Yeah, it was wonderful. I think with the rise of mobile phones and screens everywhere connecting everyone, that all wasn’t around. It’s harder to put on shows and all ages gigs these days than it was back then. But what a time; such a strong community, gigs were a lot of fun. I’m just so excited to get the bands back together and play! And people really love that nostalgia. They have so many good times associated with the music and that time in their life.
What do you think caused such a huge local scene to erupt at the time and be so important to so many people?
I remember going to gigs as a youngster when Silverchair blew up at the end of the grunge era, and suddenly there was just an explosion of Australian music. I’d go watch all these bands like Bodyjar or The Living End and it made being in a band all I wanted to do. Frenzal Rhomb too, nearly every weekend. It seems like more people wanted to be in to live music and be in bands. I’m not sure it’s happening so much anymore.
So how long did you stop playing drums for before this reformation?
In 2015 we did a show and walked off stage kind of all thinking that was it. We’d done as much as we could, and we felt like we were pushing things, and they weren’t’ happening organically. And I pretty much packed the drums away and hadn’t played since 2015. So yeah, it’d been a good four years without playing at all.
I think when we finished up we were pretty burnt out. It’s hard to describe, but we basically left high school, started Antiskeptic, and went hard for so many years that in a way I thought I’d given so much to this thing and it hadn’t worked out exactly as we wanted it to. Don’t get me wrong, I’m super grateful for what we received and achieved, but I think at a point in time nothing was happening. I was pissed off, maybe a bit of a dummy spit like “I’m done playing the drums” (laughs).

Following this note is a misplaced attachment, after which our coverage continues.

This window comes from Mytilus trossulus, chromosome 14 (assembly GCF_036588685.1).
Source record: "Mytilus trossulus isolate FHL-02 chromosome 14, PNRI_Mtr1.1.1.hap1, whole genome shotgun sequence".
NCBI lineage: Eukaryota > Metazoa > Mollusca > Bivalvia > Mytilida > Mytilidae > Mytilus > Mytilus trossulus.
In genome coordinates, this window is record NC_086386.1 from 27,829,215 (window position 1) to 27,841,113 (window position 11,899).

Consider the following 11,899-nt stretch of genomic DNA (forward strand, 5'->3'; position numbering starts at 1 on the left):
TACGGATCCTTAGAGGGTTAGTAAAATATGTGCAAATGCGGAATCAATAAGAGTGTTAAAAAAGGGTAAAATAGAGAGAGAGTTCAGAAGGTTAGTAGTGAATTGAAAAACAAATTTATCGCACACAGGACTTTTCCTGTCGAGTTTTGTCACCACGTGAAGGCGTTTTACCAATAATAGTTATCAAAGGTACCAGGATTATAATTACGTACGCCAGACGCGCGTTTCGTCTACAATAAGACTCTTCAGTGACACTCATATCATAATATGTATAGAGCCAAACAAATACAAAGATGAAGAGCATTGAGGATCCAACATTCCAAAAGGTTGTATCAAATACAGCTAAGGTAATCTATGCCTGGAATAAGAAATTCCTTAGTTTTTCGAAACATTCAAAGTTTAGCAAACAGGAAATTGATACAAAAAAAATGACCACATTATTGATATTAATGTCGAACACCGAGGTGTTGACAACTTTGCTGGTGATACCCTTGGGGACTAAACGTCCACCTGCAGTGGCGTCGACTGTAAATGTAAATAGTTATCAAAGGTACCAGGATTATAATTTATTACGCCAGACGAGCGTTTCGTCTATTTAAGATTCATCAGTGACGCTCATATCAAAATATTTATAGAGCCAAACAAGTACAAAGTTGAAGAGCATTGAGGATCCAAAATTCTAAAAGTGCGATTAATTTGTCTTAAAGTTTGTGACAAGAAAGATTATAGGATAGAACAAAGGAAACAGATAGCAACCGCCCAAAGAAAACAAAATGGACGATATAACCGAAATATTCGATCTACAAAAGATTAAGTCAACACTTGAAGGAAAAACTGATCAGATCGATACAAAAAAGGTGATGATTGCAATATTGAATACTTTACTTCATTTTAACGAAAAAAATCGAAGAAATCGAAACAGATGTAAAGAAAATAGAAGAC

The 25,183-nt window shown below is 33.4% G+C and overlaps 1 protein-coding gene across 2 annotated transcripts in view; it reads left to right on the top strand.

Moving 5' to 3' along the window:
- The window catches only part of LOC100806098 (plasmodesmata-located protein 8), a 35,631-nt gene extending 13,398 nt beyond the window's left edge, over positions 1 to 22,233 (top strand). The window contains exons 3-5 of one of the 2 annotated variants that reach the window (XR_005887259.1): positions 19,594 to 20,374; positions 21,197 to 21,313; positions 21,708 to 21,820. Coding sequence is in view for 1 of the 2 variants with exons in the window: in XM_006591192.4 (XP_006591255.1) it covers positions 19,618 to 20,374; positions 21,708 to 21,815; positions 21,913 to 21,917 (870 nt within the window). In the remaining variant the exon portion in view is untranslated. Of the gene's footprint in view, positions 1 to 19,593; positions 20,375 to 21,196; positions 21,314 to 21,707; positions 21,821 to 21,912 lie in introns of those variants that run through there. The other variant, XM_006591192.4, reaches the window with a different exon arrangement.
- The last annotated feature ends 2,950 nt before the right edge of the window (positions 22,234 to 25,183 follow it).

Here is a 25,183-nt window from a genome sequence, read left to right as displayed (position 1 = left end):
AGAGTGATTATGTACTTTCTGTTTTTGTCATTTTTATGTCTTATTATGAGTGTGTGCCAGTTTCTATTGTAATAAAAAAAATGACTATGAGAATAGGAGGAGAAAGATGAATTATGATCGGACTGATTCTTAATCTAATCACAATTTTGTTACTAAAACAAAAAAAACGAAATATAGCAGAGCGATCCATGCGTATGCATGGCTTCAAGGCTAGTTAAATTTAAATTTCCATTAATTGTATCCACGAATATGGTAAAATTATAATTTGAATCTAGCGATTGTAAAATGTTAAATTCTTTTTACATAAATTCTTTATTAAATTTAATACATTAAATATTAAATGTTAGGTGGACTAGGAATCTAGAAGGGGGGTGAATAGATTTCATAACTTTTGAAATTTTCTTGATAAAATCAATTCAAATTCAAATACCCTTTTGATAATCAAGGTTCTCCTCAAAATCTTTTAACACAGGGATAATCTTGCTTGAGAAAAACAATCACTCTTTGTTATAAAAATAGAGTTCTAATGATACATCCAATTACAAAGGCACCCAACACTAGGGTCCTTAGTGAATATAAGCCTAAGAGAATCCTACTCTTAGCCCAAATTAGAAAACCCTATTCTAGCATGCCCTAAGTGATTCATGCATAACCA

It’s always there with you, and I could never really fill that void, so I think I eventually hit a point – with a lot of anxiety – where I got back behind the kit. I didn’t even know if I could still play! SO when we got asked to play that first show, I had to work myself up to it, and was stressing out. It did take a while to set the kit up and get behind it. But once I got back into it, it was so good, man. I realised how much I’d missed it, and how it was really a part of me. Andrew, Shaun, and I have a really unique chemistry that doesn’t always come along that easily or often between people. It feels really special when us three are together, so it’s great we’re back at it.
I can assure you that us fans feel exactly the same way. Mate, we have to finish up, but lastly – and since you’re in a reformed band touring with a bunch of other reformed bands – which band above all others would you love to see reformed these days?
Ohhh… (a long pause and several um’s and ah’s) Oh man, you’ve really put me on the spot! There’s so many I love that never broke up, like Frenzal Rhomb and many others from back when were started… Like I said, I’m a big Silverchair fan, so I’d love to see them get back together. That would be huge!
Well you guys got back together against the odds, so you never know! Thanks so much for chatting mate, we’ll see you on the tour come March.
True! Thanks mate, see you there!
Words by Todd Gingell
Blast from the Past Tour is fast approaching
Tickets via Chopdog Entertainment
Blast From The Past Tour 2020
FRIDAY MARCH 6 – THE TRIFFID, BRISBANE
feat. ANTISKEPTIC, SERAPHS COAL, FOR AMUSEMENT ONLY, WISHFUL THINKING & THE BLACK CATAPULT
SATURDAY MARCH 7– MARY’S UNDERGROUND, SYDNEY
feat. SERAPHS COAL, ANTISKEPTIC, FOR AMUSEMENT ONLY, ANGELAS DISH, WISHFUL THINKING & CAMBRIDGE
SUNDAY MARCH 8 – THE CORNER HOTEL, MELBOURNE
feat. FOR AMUSEMENT ONLY, SERAPHS COAL, STR, HIGHTIME & JAPAN FOR